Here's what Elaine asked Linda:
And here was Linda's response:
Linda's advice provides a great segue into my post--the importance of adapting and finding what works.
As I mentioned last week, I went to the Desert Dreams conference. Here's a picture of me in the Hospitality Suite (carrying too much stuff as usual). I'm the one in blue.
I picked up a lot of useful nuggets at the conference, which I referenced in a previous post. I'll be going over all them all in coming weeks. Last week was loglines. This week is how to follow the rules (and then break them as needed).
Here's an overall overview of what I learned, from last week's post:
- Write not only because you love it, but to make others' lives better.
- How to compose a logline that's more likely to land.
- You can be a squeaky wheel without being an obnoxious one (don't be afraid to put yourself out there, and be smart about it).
- Learn the rules--of writing, of querying, etc. But then customize to what works for you (a formula for one person won't work for everyone).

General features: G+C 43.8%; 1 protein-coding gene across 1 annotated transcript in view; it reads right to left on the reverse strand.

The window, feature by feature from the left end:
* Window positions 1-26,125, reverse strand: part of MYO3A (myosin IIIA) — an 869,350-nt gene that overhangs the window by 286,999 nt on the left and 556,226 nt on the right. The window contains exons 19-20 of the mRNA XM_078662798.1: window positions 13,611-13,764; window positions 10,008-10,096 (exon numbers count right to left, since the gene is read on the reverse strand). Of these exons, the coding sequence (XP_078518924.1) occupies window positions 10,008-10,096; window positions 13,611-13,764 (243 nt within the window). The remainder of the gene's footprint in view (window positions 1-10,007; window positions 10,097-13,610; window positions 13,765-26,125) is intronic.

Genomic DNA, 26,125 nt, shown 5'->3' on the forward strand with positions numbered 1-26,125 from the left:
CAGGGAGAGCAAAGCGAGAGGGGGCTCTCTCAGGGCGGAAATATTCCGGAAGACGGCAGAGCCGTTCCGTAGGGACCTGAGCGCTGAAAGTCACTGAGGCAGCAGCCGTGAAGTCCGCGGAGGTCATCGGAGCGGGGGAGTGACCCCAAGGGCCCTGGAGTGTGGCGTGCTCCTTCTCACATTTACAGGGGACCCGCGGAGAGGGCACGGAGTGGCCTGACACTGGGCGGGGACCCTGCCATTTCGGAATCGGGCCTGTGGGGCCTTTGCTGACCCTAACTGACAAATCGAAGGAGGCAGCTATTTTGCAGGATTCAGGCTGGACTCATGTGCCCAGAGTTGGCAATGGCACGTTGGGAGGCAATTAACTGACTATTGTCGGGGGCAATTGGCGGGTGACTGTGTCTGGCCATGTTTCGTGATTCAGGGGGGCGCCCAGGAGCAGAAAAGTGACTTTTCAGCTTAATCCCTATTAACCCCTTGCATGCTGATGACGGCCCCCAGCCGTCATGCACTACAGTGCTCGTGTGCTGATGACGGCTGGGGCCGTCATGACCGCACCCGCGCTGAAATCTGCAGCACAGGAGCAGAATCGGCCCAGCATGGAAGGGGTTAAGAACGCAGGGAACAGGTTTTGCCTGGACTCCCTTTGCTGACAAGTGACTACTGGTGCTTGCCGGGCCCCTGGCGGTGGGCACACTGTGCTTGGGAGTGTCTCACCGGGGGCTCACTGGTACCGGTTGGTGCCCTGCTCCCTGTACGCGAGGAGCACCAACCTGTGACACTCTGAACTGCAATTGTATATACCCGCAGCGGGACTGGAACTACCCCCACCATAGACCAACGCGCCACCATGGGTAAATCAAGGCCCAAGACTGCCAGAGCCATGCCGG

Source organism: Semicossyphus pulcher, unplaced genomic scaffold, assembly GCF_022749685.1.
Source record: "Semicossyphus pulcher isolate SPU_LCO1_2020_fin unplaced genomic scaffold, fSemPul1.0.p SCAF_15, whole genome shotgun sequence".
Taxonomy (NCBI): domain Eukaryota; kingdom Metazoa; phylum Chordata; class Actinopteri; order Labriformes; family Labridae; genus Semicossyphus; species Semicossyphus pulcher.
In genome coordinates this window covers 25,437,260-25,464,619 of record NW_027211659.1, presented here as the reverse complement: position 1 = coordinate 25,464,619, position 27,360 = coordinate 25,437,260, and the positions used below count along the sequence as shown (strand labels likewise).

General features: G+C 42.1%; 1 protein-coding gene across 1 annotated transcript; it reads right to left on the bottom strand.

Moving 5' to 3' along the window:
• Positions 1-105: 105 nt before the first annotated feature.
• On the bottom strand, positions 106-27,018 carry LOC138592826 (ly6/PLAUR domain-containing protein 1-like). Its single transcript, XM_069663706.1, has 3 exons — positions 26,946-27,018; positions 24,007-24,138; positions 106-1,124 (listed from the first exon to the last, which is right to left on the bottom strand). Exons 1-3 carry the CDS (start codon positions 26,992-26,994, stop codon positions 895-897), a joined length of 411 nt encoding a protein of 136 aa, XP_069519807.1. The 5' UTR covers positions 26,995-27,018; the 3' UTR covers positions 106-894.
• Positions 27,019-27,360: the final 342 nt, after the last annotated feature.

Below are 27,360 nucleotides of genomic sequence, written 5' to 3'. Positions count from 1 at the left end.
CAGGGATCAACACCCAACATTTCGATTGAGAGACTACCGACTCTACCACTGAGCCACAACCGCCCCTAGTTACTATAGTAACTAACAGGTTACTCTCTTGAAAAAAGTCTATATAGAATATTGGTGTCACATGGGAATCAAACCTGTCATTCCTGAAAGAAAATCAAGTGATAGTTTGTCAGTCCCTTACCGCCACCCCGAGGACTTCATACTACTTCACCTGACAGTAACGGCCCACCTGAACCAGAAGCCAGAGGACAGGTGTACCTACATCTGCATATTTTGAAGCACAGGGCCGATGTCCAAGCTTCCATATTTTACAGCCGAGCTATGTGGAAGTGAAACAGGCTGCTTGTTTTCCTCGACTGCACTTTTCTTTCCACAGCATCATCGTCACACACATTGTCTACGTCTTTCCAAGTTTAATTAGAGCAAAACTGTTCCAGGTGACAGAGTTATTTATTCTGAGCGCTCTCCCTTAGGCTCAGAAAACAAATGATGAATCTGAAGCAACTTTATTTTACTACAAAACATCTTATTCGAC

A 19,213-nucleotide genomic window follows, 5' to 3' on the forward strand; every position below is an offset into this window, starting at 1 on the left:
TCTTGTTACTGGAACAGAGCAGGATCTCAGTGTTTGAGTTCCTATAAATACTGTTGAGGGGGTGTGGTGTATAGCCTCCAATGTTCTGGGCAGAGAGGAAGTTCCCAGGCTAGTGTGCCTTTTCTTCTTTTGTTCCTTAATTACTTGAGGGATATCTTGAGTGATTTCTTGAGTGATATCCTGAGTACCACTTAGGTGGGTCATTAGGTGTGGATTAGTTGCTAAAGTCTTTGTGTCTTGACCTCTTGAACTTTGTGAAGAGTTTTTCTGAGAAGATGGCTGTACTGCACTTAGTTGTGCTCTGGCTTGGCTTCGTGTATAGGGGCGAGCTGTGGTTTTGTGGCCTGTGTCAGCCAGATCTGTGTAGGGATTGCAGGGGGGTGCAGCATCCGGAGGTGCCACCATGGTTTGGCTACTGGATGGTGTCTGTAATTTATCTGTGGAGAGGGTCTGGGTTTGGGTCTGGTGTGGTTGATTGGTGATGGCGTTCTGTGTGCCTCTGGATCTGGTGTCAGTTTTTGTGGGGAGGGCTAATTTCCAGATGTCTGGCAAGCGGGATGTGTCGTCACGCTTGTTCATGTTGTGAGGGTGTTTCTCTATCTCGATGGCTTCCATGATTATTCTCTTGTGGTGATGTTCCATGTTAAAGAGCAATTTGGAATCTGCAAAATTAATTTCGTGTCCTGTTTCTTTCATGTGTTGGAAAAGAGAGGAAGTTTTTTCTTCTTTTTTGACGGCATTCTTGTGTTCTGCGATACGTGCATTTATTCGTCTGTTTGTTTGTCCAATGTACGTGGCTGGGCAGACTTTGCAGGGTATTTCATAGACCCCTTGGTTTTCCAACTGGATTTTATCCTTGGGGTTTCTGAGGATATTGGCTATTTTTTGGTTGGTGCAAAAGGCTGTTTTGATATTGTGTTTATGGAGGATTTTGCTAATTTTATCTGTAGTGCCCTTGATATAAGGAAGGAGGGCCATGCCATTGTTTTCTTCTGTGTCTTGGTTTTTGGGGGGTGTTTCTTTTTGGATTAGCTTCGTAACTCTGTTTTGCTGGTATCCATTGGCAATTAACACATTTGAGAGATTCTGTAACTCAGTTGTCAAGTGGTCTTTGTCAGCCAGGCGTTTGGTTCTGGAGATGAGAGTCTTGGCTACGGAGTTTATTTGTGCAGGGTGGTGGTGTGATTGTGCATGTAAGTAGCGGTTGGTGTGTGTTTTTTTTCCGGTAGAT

I've adapted what Bob said about rule-breaking to suit my own needs, seen below:
1. Know the rule
Rules cannot be broken unless you know them first. One example of a commonly known rule is to have index cards handy when pitching to agents. Grammar is another good example. A lot of authors break grammatical rules in their writing--but they're only successful when they know the rules they're breaking in the first place.
2. Break the rule
Once you know the rule, you can break it. If you figure out overall sentence structure, you can adapt it to make your dialogue more realistic. If fully written index cards don't work for you, you can outline your main points instead.
3. Accept the consequences
Be prepared in case the rule-breaking doesn't work. Your dialogue might fall flat. Your agent may not be interested in your material. Dust yourself off, and try again tomorrow.
Another writer at the conference said that there's no magic bullet in how to get published. And this is absolutely true. You have to find what works for you. Attend workshops, and stay as informed as possible, and always take advice--only the flexible survive, as they say. But at the end of the day, you alone know what's best for you and your writing. And sometimes that might involve a little informed rule-breaking.